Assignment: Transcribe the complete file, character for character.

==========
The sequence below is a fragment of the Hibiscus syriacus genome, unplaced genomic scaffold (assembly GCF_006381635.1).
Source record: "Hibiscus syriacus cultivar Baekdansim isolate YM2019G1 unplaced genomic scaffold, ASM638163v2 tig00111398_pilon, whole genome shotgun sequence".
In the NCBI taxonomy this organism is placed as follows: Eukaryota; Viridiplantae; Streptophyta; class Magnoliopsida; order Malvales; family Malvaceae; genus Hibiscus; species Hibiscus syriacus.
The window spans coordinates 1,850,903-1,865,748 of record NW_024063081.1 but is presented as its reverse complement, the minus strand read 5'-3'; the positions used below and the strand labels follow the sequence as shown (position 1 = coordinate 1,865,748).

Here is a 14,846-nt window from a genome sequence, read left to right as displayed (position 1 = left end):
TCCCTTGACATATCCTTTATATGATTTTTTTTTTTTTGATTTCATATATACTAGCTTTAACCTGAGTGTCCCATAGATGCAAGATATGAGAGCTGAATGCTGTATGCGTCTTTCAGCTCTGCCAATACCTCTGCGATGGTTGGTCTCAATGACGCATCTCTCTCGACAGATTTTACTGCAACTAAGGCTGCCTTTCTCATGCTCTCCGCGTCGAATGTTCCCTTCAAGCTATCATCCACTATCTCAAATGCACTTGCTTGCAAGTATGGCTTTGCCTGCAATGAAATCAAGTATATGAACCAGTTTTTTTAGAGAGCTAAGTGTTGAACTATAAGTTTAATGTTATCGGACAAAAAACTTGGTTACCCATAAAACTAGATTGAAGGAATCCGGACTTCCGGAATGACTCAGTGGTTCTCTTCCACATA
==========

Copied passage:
The sequence below is a fragment of the Hibiscus syriacus genome, unplaced genomic scaffold (assembly GCF_006381635.1).
Source record: "Hibiscus syriacus cultivar Baekdansim isolate YM2019G1 unplaced genomic scaffold, ASM638163v2 tig00111398_pilon, whole genome shotgun sequence".
In the NCBI taxonomy this organism is placed as follows: Eukaryota; Viridiplantae; Streptophyta; class Magnoliopsida; order Malvales; family Malvaceae; genus Hibiscus; species Hibiscus syriacus.
The window spans coordinates 1,850,903-1,865,748 of record NW_024063081.1 but is presented as its reverse complement, the minus strand read 5'-3'; the positions used below and the strand labels follow the sequence as shown (position 1 = coordinate 1,865,748).

Here is a 14,846-nt window from a genome sequence, read left to right as displayed (position 1 = left end):
TCCCTTGACATATCCTTTATATGATTTTTTTTTTTTTGATTTCATATATACTAGCTTTAACCTGAGTGTCCCATAGATGCAAGATATGAGAGCTGAATGCTGTATGCGTCTTTCAGCTCTGCCAATACCTCTGCGATGGTTGGTCTCAATGACGCATCTCTCTCGACAGATTTTACTGCAACTAAGGCTGCCTTTCTCATGCTCTCCGCGTCGAATGTTCCCTTCAAGCTATCATCCACTATCTCAAATGCACTTGCTTGCAAGTATGGCTTTGCCTGCAATGAAATCAAGTATATGAACCAGTTTTTTTAGAGAGCTAAGTGTTGAACTATAAGTTTAATGTTATCGGACAAAAAACTTGGTTACCCATAAAACTAGATTGAAGGAATCCGGACTTCCGGAATGACTCAGTGGTTCTCTTCCACATA